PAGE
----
Another interesting galactic cluster is NGC 663 This cluster lies about half way between the two stars on the flattened side of the "W", ε and δ Cassiopeiae. As you sweep the binoculars between the two stars, you will notice that NGC 663 is merely the largest and brightest of several clusters in this region. That may be because it is the closest, at about 3000 light years. The others in that area are 6000 - 8000 light years away. How many clusters can you spot between these two stars? You might be able to see as many as five, with NGC 663 at the center and the other four marking the corners of a diamond around it.

    M52 - Note the little box of stars around the cluster   NGC 663 - halfway down the left side of the "W"

  7. So Cassiopeia had a reputation far and wide for her beauty, and that was not enough for her. She started going around boasting that she was more beautiful than the Nereids, the sea nymphs. When the Nereids caught wind of this they complained to Poseidon, god of the sea, who sent a huge sea monster, Cetus, to wreak havoc in the kingdom Godzilla-style. You can just see Cetus on the western horizon at this time of the year {trace out the head & body of Cetus} -- pretty terrifying, huh?

  8. All of which brings us to Cepheus the King -- Cassiopeia is his queen, and Andromeda is his beautiful daughter. Cepheus is a house-shaped constellation very close to the Northern horizon at this time of the year. {Trace out Cepheus}.
  9. This constellation contains the reddest star in the sky, μ(Mu) Cephei, also called "The Garnet Star" and is located halfway between the two stars at the bottom of the house. It is a red super-giant, 1,500 times the size of the sun. It was considered the largest star known to man until just recently when 3 other stars (which you can't see without a big telescope) were measured about the same size but just barely edge it out. Placed where our sun is, the surface of μ Cephei would extend out past Jupiter. If you are ever on an expedition to the planet Mars, you might want to know that μ Cephei is the pole star for Mars.

  10. Another star in Cepheus is of crucial importance to astronomy -- δ (Delta) Cephei. {Locate δ Cephei.} This star is a "variable", meaning the star's brightness varies over time -- in this case it varies between that of ζ (zeta) Cephei and ε (epsilon) Cephei over a period of five days. How bright is it now -- as bright as ζ, ε, or in between? We will assess again each night that we can during the week.

  11. This star was the first of its type to be discovered, hence these variable stars are called 'Cepheid' stars. Cepheid stars have gotten to just the right mass to be unstable - so the whole star is pulsating, the surface of the star is actually rising and falling, with a rhythm that is so precise you could set your watch to it. It was discovered in 1912 that this rhythm depends directly on the true brightness of the star -- the brighter the star, the longer the time between peaks. This discovery, as it happens, rocked the astronomy world. So why was this such a big deal?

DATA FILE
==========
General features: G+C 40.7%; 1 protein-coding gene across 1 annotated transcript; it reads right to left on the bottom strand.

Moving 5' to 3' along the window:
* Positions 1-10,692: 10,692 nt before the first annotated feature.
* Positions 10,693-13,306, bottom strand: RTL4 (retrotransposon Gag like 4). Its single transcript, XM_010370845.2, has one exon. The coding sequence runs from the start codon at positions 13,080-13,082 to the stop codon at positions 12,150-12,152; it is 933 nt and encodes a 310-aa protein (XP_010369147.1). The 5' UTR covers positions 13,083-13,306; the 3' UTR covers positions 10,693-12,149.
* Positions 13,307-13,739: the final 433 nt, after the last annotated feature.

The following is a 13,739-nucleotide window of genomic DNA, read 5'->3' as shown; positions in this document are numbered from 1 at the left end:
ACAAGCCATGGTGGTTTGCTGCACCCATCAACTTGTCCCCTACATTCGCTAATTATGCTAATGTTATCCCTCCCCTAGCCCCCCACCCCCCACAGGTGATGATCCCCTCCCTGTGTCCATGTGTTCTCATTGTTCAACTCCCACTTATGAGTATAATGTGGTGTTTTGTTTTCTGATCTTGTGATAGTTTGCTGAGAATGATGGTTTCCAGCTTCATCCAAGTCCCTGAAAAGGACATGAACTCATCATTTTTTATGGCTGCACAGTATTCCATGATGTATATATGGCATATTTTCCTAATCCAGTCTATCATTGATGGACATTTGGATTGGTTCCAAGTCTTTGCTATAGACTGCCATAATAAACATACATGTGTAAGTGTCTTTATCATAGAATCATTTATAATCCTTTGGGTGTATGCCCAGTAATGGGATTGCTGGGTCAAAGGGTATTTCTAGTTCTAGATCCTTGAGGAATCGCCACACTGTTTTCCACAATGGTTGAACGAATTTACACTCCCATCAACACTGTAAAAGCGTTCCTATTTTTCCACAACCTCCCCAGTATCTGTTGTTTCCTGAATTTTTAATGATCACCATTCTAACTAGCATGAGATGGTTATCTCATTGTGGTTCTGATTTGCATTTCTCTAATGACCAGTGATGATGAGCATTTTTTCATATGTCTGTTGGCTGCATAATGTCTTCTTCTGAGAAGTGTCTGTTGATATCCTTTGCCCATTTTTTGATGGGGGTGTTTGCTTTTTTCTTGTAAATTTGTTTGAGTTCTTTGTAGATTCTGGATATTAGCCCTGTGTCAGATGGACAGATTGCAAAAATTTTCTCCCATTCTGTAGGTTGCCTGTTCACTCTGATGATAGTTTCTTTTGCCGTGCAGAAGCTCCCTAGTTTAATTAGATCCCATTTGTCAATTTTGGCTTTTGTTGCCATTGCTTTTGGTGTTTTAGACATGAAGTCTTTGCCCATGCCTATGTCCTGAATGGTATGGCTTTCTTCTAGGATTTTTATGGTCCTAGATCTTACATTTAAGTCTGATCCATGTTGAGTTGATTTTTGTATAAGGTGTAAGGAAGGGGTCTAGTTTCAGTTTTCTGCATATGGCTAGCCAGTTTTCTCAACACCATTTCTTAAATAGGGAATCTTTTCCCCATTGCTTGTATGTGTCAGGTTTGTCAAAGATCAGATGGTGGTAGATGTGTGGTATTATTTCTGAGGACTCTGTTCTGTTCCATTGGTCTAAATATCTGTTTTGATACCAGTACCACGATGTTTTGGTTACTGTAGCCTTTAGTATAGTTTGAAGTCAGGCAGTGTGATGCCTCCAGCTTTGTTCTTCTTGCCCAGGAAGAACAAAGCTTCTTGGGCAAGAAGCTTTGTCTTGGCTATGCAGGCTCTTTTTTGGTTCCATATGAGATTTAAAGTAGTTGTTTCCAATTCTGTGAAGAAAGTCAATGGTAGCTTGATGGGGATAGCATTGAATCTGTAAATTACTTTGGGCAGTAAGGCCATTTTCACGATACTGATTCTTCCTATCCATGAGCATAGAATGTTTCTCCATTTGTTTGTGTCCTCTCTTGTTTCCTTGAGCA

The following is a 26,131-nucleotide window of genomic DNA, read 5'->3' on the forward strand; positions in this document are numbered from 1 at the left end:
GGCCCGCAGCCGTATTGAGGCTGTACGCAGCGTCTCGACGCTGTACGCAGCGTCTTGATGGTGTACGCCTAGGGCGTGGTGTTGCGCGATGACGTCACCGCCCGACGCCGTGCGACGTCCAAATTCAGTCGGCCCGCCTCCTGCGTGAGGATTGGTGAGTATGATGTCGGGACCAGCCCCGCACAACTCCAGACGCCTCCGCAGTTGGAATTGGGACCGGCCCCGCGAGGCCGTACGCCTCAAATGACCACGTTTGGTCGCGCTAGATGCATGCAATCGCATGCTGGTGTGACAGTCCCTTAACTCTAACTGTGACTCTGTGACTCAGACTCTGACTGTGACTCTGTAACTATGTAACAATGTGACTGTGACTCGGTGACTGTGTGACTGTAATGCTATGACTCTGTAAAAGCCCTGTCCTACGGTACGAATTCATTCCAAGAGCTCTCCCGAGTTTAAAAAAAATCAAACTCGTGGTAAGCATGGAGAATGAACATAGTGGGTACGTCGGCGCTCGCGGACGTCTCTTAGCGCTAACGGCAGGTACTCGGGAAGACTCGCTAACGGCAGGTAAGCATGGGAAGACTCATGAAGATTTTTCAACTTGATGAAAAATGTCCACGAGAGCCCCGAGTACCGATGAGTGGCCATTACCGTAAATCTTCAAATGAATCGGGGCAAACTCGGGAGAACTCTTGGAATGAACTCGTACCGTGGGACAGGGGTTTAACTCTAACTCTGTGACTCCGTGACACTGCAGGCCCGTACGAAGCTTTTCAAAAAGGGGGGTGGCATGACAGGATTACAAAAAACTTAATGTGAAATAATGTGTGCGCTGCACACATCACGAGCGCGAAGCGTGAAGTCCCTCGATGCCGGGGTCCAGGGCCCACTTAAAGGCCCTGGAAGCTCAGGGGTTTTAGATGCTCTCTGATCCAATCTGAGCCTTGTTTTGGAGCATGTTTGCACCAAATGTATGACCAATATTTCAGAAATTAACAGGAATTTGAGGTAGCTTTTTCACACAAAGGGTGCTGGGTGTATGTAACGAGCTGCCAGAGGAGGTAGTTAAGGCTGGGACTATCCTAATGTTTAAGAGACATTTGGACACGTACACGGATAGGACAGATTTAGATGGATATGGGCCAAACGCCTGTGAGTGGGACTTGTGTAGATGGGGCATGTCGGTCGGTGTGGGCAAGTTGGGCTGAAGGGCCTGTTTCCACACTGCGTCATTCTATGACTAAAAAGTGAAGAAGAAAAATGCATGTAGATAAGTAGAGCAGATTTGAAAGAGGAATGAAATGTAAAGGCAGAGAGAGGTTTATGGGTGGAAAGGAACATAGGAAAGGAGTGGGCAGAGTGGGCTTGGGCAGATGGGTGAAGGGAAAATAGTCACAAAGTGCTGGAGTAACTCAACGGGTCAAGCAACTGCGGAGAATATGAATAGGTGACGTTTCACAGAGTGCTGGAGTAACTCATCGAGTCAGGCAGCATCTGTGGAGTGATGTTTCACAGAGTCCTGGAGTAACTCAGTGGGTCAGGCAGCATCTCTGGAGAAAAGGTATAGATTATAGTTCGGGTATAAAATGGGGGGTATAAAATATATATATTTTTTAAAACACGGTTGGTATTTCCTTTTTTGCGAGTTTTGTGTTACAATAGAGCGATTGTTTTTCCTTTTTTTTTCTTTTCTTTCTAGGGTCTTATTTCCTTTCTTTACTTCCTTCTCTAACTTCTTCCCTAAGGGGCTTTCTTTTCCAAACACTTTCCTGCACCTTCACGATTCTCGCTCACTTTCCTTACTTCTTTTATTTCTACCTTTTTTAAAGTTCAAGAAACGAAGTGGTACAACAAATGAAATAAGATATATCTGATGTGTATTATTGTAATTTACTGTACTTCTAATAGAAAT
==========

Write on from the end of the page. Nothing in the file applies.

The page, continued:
Well when a star is closer to us, it seems brighter. When it's farther away it seems dimmer, right? And we know the true brightness of a Cepheid star, from the cycle time of its brightness. If we know the true brightness of the star, and we measure its apparent brightness, we can figure out the distance to the star. If the star is part of a cluster or a galaxy, this tells us the distance to that entire body of stars. This has been used to find the distances to globular clusters, other galaxies and even our distance from the center of our own galaxy -- 28,000 light years.

    In 1924, Edwin Hubble (yes, the telescope is named after him) used Cepheids to measure the distance to the Andromeda 'nebula' (2.3 million lightyears) and proved that it is not another solar system in formation but an 'island universe', another galaxy like our own. This was an extraordinary declaration about the structure of the universe back in 1924. Our whole system of measurement of the universe is built upon the Cepheids as our basic yardstick.

  12. Then on top of all that, if we look in the telescope we can see that bright yellow δ Cephei has a beautiful blue companion -- so this is both a variable star and a binary! The yellow star is the variable component, and once was a blue star like its companion. It is now expanding out as it goes through the end-of-life process, and is passing through an unstable phase as it does so. The pair is about a thousand light-years from us, based on the Cepheid period-brightness relationship.

    Meanwhile, back in the kingdom, we left Cetus tearing things up, and Cepheus, as the local King, is presiding over this disaster. He consulted his oracle to determine what to do, and the oracle told him that the only way to appease the angry sea god was to sacrifice his daughter, that would be Andromeda, to the sea monster. Sadly, the king chained up his daughter to the rocks by the shore to await the arrival of Cetus.

    So here we have them all -- Cepheus the King in a jam, Cassiopeia his beautiful if not terribly bright queen, Andromeda his lovely daughter chained to a rock, and here comes Cetus lumbering like Godzilla with devastation in his wake and our poor little princess in his sites! Are they all going to just sit there watching? Won't somebody DO something?

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Your questions and comments regarding the Stargazing section are welcome. You can e-mail the author, Randy Culp for inquiries, suggestions, new ideas or just to chat.
Updated 18 July 2023